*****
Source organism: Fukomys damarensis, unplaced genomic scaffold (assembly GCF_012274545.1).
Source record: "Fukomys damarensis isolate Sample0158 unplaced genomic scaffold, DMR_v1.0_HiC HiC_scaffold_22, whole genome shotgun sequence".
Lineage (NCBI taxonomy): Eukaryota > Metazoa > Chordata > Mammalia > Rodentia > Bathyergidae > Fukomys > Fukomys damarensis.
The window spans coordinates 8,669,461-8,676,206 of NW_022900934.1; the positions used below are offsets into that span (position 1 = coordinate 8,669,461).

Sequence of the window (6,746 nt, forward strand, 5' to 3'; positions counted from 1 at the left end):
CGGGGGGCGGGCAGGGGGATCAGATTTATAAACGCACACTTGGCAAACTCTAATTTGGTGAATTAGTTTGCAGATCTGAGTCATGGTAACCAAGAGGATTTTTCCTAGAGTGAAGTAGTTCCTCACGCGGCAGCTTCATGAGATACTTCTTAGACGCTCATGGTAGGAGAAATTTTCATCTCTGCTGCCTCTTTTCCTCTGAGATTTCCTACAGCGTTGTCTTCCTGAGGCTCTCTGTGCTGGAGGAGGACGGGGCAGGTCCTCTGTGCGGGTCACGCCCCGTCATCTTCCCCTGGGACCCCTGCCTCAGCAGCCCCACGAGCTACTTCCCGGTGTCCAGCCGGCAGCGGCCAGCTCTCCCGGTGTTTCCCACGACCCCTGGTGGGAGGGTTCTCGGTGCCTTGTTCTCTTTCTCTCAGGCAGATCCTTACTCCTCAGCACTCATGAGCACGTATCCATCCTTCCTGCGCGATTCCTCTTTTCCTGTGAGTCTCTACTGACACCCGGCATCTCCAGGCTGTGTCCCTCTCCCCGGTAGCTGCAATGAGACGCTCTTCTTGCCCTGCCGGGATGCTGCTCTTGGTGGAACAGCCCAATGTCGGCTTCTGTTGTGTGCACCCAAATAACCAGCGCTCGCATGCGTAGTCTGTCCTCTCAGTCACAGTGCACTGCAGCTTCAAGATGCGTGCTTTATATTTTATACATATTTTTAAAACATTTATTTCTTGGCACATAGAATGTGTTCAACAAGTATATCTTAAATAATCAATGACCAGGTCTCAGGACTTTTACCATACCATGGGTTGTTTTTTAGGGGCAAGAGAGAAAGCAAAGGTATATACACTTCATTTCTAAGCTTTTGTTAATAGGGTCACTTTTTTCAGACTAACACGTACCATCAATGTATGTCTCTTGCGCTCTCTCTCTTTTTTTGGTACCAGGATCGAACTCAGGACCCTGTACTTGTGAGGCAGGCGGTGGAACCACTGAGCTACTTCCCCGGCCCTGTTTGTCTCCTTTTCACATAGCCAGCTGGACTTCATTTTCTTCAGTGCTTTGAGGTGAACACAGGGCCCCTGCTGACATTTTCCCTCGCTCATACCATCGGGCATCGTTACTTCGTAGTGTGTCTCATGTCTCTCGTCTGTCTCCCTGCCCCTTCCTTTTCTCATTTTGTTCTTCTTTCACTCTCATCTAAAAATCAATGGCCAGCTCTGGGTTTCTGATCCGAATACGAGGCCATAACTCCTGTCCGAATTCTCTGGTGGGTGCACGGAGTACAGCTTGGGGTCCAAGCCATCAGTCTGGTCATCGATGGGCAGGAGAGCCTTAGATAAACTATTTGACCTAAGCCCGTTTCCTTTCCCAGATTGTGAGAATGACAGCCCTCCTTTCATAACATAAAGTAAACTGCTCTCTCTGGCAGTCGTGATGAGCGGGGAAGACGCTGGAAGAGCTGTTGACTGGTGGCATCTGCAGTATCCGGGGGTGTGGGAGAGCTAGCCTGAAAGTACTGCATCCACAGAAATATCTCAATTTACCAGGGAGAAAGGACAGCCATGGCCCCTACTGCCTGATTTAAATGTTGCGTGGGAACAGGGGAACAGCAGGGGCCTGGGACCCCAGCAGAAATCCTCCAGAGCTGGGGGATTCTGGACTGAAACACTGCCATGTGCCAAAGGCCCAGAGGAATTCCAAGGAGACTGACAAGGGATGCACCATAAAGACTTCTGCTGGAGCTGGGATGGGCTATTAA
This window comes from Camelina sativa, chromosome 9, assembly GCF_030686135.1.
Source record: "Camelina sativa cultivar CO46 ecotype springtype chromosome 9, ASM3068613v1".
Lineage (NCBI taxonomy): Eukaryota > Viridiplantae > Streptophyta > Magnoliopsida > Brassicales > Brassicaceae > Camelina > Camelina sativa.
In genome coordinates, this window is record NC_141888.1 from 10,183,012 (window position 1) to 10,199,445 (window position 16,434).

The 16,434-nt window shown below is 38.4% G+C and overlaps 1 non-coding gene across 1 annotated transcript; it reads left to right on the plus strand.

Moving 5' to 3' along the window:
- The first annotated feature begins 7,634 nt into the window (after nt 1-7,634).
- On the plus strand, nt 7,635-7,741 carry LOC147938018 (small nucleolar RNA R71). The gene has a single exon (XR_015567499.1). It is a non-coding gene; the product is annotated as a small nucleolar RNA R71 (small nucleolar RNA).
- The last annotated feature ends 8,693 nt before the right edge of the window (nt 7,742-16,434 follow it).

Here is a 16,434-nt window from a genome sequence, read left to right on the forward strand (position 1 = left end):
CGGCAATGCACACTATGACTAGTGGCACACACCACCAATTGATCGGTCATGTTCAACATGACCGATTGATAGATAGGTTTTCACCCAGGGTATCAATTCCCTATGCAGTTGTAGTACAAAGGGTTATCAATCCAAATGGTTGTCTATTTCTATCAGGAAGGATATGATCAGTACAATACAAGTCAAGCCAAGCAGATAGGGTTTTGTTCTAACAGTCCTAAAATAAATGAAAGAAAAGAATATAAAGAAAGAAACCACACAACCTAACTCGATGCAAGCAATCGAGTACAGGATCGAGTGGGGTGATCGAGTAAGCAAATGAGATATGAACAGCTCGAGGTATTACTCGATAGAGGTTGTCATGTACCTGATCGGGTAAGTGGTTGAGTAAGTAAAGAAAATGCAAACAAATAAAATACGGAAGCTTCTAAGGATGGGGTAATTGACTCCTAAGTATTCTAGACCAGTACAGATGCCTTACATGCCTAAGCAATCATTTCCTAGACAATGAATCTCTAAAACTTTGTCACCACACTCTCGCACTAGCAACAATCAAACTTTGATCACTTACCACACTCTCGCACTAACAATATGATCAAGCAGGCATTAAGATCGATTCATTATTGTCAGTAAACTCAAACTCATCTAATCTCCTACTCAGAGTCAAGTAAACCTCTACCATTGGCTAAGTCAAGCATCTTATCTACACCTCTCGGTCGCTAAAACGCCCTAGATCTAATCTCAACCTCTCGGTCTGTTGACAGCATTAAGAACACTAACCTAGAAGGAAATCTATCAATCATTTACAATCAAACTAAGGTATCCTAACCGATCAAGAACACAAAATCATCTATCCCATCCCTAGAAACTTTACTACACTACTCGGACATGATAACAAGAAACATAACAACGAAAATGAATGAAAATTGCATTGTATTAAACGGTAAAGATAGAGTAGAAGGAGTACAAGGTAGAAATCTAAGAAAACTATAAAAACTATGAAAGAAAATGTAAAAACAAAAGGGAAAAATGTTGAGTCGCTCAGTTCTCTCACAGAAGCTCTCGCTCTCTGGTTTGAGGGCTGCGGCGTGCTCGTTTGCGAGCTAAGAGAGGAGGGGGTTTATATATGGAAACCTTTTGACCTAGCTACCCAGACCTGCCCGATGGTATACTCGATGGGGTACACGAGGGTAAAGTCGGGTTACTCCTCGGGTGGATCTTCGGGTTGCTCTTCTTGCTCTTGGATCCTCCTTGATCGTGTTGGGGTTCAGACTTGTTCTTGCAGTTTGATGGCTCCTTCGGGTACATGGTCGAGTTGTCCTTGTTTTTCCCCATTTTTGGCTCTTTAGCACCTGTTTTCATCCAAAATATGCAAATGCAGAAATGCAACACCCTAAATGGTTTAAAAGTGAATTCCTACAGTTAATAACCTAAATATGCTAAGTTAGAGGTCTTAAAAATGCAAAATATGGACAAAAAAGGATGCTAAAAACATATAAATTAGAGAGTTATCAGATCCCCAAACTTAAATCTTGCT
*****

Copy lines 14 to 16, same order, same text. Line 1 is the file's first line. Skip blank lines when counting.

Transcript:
- On the plus strand, nt 7,635-7,741 carry LOC147938018 (small nucleolar RNA R71). The gene has a single exon (XR_015567499.1). It is a non-coding gene; the product is annotated as a small nucleolar RNA R71 (small nucleolar RNA).
- The last annotated feature ends 8,693 nt before the right edge of the window (nt 7,742-16,434 follow it).

Here is a 16,434-nt window from a genome sequence, read left to right on the forward strand (position 1 = left end):